In this tutorial I’ll be using nano editor (a light-weight command line editor) So, if it’s not already installed – then install it using sudo apt-get install nano.

sudo nano /etc/apache2/sites-available/example.com

and add this contents (change few things according to your need such as domain name, user_name)

If you selected nginx instead of Apache, here is a sample configuration for nginx/wordpress blog.

Then enable the virtual host,

sudo a2ensite example.com
sudo service apache2 reload

Step 2. Installing Dependencies (PHP, MySQL)

During installation process, you will be asked to provide password for MySQL root account.

sudo apt-get install mysql-server
sudo apt-get install php5 libapache2-mod-php5 php5-mysql

For image manipulation, wordpress uses php-gd library, so you need to install that as well,

sudo apt-get install php5-gd

You may have to enable rewrite mod for apache2, to do that simply type :

sudo a2enmod rewrite
sudo service apache2 restart

Step 3. Creating Database

Login with MySQL root account and create the required users and databases (you need to remember these details for wp-config.php)

mysql -u root -p
create database DBNAME;
grant all on DBNAME.* to DB_USER@localhost identified by 'password';
exit

Step 4. Installing WordPress

Download the latest version of wordpress and extract its content.

cd ~
wget http://wordpress.org/latest.tar.gz
tar -xzvf latest.tar.gz

For simplicity, you can rename the wordpress directory to something like – your domain name e.g example.com.

mv wordpress example.com

Now, you can manually edit the wp-config.php file or go through the automated installation process (just visit the URL, I assume you have setup DNS correctly, or use IP address instead).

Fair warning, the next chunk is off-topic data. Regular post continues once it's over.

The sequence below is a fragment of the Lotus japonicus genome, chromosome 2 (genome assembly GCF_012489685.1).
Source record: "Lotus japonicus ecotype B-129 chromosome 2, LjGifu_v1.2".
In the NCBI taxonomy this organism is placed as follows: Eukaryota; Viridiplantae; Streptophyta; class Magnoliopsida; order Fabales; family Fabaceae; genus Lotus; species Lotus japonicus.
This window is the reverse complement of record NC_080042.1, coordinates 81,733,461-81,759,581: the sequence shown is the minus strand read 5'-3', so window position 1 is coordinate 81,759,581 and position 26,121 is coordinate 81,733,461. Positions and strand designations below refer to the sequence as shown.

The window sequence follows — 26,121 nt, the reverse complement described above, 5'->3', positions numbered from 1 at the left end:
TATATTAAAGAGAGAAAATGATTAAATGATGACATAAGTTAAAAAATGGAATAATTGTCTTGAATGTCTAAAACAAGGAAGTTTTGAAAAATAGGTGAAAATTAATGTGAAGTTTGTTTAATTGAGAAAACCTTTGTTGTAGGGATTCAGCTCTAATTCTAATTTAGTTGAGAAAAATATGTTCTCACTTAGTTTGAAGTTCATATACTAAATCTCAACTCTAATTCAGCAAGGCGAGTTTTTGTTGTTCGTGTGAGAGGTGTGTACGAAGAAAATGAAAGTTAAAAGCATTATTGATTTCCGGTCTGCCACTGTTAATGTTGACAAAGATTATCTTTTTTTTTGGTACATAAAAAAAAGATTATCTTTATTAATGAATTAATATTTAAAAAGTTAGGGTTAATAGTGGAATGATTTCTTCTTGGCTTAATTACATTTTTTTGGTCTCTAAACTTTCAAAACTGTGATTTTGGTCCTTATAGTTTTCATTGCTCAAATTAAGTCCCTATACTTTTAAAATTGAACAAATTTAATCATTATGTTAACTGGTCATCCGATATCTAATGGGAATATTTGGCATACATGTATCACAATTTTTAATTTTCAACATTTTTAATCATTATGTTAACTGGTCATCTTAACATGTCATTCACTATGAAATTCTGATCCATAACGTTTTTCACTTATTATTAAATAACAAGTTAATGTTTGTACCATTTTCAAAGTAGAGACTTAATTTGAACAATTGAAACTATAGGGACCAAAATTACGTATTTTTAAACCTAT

cd example.com
nano wp-config-sample.php

Then add the database details and random strings for session tokens etc and save the file (Ctrl+x, y). Now, rename the file.

mv wp-config-sample.php wp-config.php

That’s set, you’ve successfully installed wordpress, visit the URL/IP_ADDRESS and create the admin user.

Moving your Blog ?

If you’re moving your old wordpress blog to a new server, then you also need to copy wp-contents directory (from the old one to new server, it’s the directory – that holds your images, themes and plugins). Besides that you will also have to export/import database contents. Use your server control panel or a tool like PHPMyAdmin (which is usually installed on all shared hosting providers) to export your database contents in *.sql format.

I assume you already have an exported database file (*.sql), So you can easily import it, on new server using the single command –

mysql -h localhost -u DB_USER -p DB_NAME < db_backup.sql

Note : If you have any problem during installation, then leave a comment here, we’ll try to figure it out!

blogilo in Ubuntu 11.10

Best Blogging Client for Ubuntu/Linux